A Rebate for Individuals & Businesses To Get Greener


The other bucket is the Climate Credit given to individuals and businesses, a rebate they can use however they want. Energy Upgrade California wants you to use it, in conjunction with their other significant incentives, to reduce your kwh consumption by swapping out your inefficient furnace or water heater, updating duct work, sealing leaky window frames, and installing more and better insulation.

We agree. We think this is a smart, two-pronged set of incentives that attacks both the carbon pollution generated by California’s electrical grid, as well as the demand for electricity by individuals and businesses. Further, it spreads awareness and is a smart model that can be replicated elsewhere in the U.S. and beyond.

That said, important questions remain. Will the California Climate Credit will be enough to kick-start our state’s residential efficiency program, that’s off to a bit of a slow start? Will it be cost-effective in the long run for driving down electricity use, and competitive with incentives for individuals and businesses to go solar? What’s a fair amount of time for the program to prove itself?

Voluntarily Offsetting Your Still-Unavoidable CO2 Footprint


And where does voluntary carbon offsetting by individuals and businessesfit into all of this? That is one of the least complicated questions to answer. When you use electricity from the grid, you’re creating CO2 pollution, and carbon offsets are the market-based tool for paying others for the service of removing that pollution. Laws like AB32 and programs like the California Climate Credit mean that Californians will have less of a footprint to offset, which is a good thing.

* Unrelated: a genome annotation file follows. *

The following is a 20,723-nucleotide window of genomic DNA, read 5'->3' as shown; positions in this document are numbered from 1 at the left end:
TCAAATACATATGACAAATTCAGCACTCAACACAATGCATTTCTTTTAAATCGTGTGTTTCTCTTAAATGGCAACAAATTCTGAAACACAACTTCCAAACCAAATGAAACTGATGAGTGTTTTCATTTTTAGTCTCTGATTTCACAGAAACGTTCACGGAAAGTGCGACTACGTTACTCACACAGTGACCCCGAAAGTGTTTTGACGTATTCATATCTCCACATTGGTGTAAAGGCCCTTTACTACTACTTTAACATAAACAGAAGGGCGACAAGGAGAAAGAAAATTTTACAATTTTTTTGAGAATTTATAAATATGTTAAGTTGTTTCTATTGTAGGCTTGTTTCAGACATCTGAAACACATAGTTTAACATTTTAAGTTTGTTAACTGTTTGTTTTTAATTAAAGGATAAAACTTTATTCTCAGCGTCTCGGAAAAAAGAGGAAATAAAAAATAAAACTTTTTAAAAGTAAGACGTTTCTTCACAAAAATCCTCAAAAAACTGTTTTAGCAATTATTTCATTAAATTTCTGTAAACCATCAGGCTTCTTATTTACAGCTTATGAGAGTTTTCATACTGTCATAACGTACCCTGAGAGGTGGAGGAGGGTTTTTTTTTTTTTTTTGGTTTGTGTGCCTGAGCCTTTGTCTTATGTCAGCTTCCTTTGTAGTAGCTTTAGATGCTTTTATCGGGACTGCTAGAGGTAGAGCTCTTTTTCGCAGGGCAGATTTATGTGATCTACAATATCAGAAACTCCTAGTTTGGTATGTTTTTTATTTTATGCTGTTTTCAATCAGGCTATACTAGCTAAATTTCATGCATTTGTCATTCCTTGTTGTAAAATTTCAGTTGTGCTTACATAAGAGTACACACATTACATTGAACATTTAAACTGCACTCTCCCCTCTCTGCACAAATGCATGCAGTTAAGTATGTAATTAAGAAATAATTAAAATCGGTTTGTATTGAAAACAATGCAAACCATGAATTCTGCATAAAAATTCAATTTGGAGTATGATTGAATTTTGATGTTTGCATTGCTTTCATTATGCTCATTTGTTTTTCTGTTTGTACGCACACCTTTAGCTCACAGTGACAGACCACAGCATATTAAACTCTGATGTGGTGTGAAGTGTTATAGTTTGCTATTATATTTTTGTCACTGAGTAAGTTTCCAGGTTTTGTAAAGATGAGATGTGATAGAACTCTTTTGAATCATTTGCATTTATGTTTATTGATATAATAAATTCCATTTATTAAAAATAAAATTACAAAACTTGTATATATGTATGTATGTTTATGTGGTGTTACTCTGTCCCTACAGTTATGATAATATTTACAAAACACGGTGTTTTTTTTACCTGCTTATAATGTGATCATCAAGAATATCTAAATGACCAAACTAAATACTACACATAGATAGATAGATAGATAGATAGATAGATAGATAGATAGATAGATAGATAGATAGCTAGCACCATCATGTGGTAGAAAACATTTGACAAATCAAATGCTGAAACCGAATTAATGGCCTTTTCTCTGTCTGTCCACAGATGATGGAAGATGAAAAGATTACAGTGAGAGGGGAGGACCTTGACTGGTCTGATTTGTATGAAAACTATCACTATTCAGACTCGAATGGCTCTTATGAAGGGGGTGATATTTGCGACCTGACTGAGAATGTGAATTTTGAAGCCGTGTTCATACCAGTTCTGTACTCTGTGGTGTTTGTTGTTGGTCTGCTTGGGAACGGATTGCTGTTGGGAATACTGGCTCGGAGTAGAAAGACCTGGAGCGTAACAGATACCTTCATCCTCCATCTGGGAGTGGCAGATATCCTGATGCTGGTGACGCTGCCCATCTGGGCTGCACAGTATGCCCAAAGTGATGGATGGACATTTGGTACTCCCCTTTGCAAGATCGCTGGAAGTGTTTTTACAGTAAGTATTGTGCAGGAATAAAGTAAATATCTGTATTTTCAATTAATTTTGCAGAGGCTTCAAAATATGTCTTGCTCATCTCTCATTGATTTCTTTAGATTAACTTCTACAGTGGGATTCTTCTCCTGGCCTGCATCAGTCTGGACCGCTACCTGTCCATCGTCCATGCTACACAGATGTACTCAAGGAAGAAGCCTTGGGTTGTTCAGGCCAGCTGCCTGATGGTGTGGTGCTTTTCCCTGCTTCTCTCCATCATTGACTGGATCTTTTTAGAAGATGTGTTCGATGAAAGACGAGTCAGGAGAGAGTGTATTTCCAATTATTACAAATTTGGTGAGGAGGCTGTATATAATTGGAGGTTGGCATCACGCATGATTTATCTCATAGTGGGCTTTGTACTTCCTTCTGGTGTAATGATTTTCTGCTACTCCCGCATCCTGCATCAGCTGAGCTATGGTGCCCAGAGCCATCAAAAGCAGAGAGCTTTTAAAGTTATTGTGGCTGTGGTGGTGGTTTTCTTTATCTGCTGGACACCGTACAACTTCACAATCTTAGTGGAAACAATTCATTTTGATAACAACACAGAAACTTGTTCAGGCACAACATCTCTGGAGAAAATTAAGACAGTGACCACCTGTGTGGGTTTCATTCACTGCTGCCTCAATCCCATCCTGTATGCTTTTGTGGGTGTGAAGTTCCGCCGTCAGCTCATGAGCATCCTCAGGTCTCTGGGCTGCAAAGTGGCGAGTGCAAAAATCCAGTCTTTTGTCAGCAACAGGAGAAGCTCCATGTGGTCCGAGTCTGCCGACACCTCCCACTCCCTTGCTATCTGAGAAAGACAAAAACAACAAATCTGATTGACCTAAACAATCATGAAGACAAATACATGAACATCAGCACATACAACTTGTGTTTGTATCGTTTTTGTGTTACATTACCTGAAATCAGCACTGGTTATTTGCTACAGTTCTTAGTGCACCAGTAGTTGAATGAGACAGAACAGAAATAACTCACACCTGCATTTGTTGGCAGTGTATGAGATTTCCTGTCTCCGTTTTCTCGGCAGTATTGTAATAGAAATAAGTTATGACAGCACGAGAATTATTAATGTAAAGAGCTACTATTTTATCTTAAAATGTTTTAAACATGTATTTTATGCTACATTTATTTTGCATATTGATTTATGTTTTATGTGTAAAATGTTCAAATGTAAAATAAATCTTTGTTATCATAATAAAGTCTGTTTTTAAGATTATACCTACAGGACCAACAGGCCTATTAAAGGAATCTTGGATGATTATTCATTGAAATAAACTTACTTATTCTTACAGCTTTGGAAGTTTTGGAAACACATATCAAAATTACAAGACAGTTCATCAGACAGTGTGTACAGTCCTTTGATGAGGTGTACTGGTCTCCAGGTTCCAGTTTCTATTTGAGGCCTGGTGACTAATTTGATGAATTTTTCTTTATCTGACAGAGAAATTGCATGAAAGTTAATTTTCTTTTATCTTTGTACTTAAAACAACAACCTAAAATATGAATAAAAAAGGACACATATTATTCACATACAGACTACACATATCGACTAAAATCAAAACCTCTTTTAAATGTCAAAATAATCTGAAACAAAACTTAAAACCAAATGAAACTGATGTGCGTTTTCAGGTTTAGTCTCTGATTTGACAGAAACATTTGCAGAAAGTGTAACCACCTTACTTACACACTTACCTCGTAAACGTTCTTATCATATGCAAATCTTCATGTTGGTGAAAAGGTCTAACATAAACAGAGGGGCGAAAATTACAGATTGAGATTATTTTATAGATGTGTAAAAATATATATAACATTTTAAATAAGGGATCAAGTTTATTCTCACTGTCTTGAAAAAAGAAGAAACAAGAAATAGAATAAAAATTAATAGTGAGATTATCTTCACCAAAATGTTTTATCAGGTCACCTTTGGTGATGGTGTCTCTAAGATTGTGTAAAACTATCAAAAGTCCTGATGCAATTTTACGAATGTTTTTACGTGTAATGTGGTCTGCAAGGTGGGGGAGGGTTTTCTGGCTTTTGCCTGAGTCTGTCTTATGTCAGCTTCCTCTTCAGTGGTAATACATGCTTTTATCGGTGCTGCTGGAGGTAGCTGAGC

Still, the case for carbon offsetting is going to be around for the foreseeable future. Why? First, the Climate Credit is only a California thing. Second, for the foreseeable future you’ll still have an unavoidable carbon footprint from home energy use regardless of where you live. And third, this only applies to one’s carbon footprint from home energy consumption and excludes emissions from driving and air travel.

And as before, COTAP plays multiple important roles which include, but are not limited to 1) responsibly promoting carbon offsetting as something that should be done alongside footprint reduction and clean energy policy advocacy 2) offering a set of meaningful, inspiring, and accountable carbon offset projects which create a multifaceted set of benefits for the world’s most vulnerable people, and 3) maintaining an updated, transparent, and thoroughly-documented carbon calculator which combines cleaner electrical grids with decreasing energy consumption to accurately calculate home energy carbon footprints which we hope will be rapidly decreasing.